Downloading PDF. Please wait... Issue 2895

How the Miners’ Strike changed women’s lives

A new book, Women and the Miners’ Strike by Florence Sutcliffe-Braithwaite and Natalie Thomlinson, looks at women’s experiences
Issue 2895
A picture of women on the march during the Miners' Strike

Men and women fought together in the Miners’ Strike (Picture: John Sturrock, Socialist Worker’s photographer at the time)

Women played a big role in the strike, and a new book details their experiences. Women and the Miners’ Strike by Florence Sutcliffe-Braithwaite and Natalie Thomlinson says for some women “standing ‘by’ or ‘behind’ one’s man” was a strong reason for supporting the strike. For others it was a matter of “political principle”.

But some women also supported their husbands working and were against the strike. Women’s mixed feelings were the “messy reality” in the early days of the strike and as it dragged on.

Women’s groups supporting the strike grew out of existing political groups, or were set up by miners’ wives who were angry at the media’s portrayal of women as anti-strike.

Janie Robertson from Stirling remembered that her group “kept us sane”. And getting involved “gave many women a sense of agency”.

A protest on 12 May in Barnsley saw up to 12,000 women from support groups on a march. Janet Slater from Nottinghamshire said, “There was definitely a feeling of pride. To get among people where you’re all of the same thought was really uplifting.”

The success of the march saw the movement expand and the NUM union sensed its usefulness despite some branches being against women’s action. NUM president Arthur Scargill and women from the movement set up the National Women Against Pit Closures (NWAPC).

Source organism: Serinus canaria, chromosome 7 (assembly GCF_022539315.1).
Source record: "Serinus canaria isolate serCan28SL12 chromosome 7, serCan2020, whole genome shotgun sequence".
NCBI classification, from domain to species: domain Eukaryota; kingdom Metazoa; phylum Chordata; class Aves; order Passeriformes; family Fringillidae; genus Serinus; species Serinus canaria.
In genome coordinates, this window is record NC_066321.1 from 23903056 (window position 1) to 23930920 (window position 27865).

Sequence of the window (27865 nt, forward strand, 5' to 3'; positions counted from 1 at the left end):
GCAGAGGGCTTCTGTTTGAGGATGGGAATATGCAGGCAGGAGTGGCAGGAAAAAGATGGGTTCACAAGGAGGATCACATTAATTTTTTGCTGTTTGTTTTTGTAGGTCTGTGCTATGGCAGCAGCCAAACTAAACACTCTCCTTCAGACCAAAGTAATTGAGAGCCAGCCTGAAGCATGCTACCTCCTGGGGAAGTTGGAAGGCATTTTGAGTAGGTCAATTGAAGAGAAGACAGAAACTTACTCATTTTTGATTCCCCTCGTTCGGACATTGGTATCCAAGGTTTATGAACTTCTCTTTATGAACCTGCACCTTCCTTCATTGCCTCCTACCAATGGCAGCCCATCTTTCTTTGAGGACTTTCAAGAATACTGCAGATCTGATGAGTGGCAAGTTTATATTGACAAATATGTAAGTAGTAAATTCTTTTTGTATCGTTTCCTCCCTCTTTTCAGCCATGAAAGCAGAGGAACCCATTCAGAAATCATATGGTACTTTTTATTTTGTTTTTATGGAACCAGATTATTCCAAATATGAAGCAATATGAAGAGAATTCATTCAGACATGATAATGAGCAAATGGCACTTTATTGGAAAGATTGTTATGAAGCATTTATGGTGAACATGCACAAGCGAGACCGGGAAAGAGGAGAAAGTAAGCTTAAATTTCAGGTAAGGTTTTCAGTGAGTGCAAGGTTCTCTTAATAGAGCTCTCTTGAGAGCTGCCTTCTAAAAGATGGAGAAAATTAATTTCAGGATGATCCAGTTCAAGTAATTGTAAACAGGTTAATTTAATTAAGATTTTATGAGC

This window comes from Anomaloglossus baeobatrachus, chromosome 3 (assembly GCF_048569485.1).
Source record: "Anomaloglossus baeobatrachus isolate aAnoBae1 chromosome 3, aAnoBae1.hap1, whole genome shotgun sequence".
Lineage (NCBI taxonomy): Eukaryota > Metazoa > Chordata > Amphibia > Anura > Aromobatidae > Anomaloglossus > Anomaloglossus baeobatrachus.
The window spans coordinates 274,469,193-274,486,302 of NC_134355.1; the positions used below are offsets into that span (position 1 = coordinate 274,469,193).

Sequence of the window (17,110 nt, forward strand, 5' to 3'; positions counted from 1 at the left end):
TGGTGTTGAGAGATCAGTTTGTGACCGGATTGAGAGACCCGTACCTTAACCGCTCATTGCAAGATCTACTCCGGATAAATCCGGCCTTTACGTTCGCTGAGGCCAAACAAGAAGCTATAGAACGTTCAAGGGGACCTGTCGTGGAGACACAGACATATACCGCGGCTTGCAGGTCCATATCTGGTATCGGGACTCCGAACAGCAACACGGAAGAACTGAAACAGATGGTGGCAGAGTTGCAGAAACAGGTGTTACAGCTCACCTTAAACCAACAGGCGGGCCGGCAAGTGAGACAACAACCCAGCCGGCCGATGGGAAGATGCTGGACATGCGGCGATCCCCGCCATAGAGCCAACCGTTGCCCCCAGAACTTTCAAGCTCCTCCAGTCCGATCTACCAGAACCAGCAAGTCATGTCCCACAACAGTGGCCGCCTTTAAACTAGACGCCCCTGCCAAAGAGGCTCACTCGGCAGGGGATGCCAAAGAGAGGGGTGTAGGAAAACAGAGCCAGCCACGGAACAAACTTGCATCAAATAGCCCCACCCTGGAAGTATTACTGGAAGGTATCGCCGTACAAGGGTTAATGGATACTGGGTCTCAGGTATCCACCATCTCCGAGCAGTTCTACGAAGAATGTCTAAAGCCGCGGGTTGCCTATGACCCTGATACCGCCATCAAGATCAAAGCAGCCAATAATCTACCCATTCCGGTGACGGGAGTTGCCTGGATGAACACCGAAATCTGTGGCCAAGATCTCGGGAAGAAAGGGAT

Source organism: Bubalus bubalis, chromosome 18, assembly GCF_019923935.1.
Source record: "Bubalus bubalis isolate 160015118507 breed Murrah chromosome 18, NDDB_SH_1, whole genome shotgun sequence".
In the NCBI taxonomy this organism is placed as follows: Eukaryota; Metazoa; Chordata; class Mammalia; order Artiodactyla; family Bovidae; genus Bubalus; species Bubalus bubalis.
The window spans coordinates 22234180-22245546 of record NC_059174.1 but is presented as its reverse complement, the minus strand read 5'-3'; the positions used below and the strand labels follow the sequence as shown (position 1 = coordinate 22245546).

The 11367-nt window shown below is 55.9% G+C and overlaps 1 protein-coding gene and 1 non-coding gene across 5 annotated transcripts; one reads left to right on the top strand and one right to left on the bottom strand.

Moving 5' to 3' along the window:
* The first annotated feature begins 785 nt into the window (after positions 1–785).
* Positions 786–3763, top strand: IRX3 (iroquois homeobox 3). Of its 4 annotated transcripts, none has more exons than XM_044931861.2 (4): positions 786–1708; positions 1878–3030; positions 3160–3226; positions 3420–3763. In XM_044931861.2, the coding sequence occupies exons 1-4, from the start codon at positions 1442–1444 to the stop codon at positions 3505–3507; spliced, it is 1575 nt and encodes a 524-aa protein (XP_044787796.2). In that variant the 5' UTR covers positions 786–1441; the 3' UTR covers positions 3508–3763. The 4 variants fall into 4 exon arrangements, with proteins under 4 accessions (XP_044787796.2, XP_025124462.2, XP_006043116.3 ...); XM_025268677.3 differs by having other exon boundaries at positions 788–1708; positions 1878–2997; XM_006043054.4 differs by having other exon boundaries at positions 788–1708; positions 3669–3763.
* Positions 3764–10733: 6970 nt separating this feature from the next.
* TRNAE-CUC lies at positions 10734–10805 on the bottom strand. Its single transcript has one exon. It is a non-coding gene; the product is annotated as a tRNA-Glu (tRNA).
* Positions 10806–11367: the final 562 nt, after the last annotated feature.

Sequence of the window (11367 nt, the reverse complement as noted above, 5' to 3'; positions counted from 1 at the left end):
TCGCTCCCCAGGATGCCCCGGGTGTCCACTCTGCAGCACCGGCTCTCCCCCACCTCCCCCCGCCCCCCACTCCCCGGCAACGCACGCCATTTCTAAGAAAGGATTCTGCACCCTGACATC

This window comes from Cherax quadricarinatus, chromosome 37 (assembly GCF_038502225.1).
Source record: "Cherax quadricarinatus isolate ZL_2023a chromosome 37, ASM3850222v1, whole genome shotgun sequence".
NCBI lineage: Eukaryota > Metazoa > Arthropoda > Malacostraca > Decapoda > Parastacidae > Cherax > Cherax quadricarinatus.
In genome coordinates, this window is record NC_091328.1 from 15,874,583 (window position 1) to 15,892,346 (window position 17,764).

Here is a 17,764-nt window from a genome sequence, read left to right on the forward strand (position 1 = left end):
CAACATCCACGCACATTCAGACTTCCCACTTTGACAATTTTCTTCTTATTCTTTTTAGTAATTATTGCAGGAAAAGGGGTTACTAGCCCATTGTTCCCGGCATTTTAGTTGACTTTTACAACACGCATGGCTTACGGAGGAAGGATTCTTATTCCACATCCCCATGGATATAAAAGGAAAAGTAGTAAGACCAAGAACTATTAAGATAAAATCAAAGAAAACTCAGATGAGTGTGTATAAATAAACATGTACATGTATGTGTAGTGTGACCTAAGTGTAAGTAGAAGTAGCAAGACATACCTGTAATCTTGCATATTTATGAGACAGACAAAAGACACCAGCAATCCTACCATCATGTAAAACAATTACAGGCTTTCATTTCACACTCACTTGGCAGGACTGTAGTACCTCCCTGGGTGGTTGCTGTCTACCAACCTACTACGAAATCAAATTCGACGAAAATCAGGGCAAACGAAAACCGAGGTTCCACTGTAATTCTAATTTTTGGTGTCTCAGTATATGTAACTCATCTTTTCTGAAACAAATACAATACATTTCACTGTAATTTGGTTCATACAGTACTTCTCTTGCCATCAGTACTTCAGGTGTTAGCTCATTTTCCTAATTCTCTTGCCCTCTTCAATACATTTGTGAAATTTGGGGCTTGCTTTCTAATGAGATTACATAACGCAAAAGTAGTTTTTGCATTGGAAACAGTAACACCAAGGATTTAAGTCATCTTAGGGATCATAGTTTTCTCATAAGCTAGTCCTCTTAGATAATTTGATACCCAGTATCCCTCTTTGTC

A women’s rally in London on 11 August was its first major national public event, with over 20,000 people. Some women also picketed during the strike. One of them, Linda, said, “It was scary but it was good. Standing up for what you think is right.” This led to debate among miners about whether women belonged on the pickets.

Another woman, K, said she felt like a “different person” on the pickets because the normal rules for women were rewritten or temporarily forgotten. The cops were just as brutal to women as they were to men. Aggie in Nottinghamshire said the police “don’t give a shit whether you be male or female”.

The aid provided by women’s groups alongside help from family, friends and local small firms was crucial. Between July 1984 and September 1985 NWAPC raised over £710,000. In the run-up to Christmas, the Mining Families Christmas Appeal, instigated by NWAPC, brought in nearly £400,000.

But winter was bitter. Poppy remembers in her house “all of a sudden there was no fences, there was no bannisters, various doors would go missing” to heat the home. Norma Dolby recorded that by December, “Gone was the feeling of togetherness. Arkwright Town was now a village with a big black cloud over it.”

The activism and new networks disappeared in the aftermath of the strike and most groups folded, with women focussing on getting “back to normal” than on continuing their political work.

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